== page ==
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About ten months after Subra broke his hip, the doctor said it was time to take the metal plate and screws out. His bones had fused well. It would mean a second operation.
Subra rather liked the security of having the metal pieces in place; who knows what would happen if they were taken out? Or maybe this line of thought was just to avoid going under anaesthesia and the knife again.
He expressed his hesitation to his boss. “I thinking maybe later I can have the operation in India,” Subra said, half-expecting the boss to seize the idea. It would save the employer some money.
But, as Subra recalls of that conversation, “Boss say: ‘Why you want to waste your money? Doctor say take out, you take out.’ ” The company said he should get it done before going home.
So, in February 2018, Subra got it done. He reports that his leg is fine now. He’s not sure how much extra weight he can put on it, but for daily activities, it’s no different from before the accident. There’s one small exception: “Physio[therapist] say don’t run. Wait one year more.”
Around the same time, the Ministry of Manpower sent him a Notice of Assessment stating the amount of disability compensation he would be getting. Neither he nor the employer raised any objection, and the sum was paid to him shortly after.
With the conclusion of the case, the usual procedure would be for the employer to buy him an air ticket to go home. But it is April 2018, and he is still in Singapore. Why? we ask him.
“Because I taking a course, a CoreTrade course, and I ask company to let me finish it.”
The employer agreed and deferred the departure date till after he has taken the exam.
Most volunteers with TWC2 who have helped with casework may wonder, how is that possible? How can it be the employer who chooses how long the man can stay after a case is concluded? MOM’s policy is not to extend the Special Pass after conclusion; it’s not up to the employer.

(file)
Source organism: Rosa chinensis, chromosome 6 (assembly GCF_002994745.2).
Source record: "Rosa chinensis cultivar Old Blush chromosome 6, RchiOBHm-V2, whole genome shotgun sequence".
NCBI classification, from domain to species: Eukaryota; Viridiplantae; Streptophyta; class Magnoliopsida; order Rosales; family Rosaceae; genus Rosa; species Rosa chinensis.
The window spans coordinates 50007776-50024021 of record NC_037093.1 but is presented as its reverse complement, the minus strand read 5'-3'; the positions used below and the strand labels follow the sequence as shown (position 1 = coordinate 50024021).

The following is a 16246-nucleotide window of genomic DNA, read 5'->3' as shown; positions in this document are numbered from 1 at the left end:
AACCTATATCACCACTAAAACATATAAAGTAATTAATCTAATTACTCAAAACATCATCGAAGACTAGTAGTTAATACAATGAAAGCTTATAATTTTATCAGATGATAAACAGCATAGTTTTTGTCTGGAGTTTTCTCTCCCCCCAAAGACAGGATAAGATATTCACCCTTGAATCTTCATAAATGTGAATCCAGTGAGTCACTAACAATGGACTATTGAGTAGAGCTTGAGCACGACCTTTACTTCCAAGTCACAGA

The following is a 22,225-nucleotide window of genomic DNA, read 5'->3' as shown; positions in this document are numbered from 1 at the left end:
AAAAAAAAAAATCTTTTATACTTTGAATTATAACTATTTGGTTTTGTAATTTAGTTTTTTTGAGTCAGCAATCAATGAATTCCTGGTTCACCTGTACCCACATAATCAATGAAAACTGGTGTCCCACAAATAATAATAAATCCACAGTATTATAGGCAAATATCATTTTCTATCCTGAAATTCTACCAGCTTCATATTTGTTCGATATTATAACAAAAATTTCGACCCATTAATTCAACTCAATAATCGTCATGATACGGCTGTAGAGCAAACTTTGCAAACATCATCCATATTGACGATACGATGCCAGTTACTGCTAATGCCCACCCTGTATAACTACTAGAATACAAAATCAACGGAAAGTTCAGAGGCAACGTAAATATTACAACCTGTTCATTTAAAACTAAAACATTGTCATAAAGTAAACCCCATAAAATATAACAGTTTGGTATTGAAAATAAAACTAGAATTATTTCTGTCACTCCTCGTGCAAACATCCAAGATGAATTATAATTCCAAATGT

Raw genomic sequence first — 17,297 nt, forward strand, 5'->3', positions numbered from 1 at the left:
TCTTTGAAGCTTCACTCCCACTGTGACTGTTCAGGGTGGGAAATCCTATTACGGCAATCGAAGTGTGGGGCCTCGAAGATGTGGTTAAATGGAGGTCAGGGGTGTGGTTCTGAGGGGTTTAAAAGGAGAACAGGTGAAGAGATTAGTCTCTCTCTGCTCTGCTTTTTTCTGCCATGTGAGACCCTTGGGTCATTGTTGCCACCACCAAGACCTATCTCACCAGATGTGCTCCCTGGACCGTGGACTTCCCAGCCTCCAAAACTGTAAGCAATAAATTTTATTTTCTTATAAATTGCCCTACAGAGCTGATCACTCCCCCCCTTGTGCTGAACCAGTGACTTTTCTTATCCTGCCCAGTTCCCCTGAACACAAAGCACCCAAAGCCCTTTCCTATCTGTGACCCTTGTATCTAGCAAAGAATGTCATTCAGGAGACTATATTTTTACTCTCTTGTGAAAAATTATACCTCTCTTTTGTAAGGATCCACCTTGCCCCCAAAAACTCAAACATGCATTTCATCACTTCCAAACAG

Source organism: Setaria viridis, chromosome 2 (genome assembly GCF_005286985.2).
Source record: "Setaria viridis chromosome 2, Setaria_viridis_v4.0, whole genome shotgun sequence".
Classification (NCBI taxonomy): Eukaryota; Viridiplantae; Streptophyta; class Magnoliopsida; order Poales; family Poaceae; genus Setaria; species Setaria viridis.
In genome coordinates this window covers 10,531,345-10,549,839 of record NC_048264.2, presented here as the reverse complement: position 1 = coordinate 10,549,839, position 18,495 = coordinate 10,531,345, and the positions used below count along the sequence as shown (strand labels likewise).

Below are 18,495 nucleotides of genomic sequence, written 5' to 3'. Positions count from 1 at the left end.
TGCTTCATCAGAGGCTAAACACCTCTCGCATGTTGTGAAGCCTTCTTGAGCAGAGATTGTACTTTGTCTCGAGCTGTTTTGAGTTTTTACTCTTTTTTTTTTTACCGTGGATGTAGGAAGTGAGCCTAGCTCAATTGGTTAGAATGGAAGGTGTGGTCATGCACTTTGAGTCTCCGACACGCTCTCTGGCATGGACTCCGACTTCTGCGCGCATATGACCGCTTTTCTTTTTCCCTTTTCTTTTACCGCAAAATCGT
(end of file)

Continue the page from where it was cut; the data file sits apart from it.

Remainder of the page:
Ah, but Subra does not have a Special Pass. Subra shows your interviewer his original work permit, and it is still valid. The employer, through this entire period has not cancelled it. Unlike Special Passes, in the case of work permits it is up to the employer when to terminate the permit and send him home.
However, the thing about keeping the work permit valid is that Subra remained technically an active employee of the company throughout all the months he was incapacitated, and thus the company had to pay him a salary every month.
“Company pay, every month,” Subra confirms. “Only basic salary, no overtime, because I not working.” His basic salary was about $1,300 each month.
By this point in my story, most TWC2 volunteers are probably gripped by disbelief. Subra’s experience is a world apart from those of hundreds, nay, thousands, of injury cases we come across in our work.
Is this all real? It is. 33-year-old Subra is right there in the header picture. He came to visit TWC2 at our meal station just to update us and thank us for the advice and moral support we gave him. He didn’t even need our free meals. “I have food in my dormitory,” he explains, though he took a meal from us anyway. “My dorm, every day same food, so I come here today.”
This website carries many tales of woe. Many, because there is no shortage of workers telling us how they’ve been denied medical treatment, pressured to leave their dorms and had their work permits cancelled after an accident at work. There’s also a steady stream of them telling us of salary non-payment and all sorts of ways to undercut their contracted pay.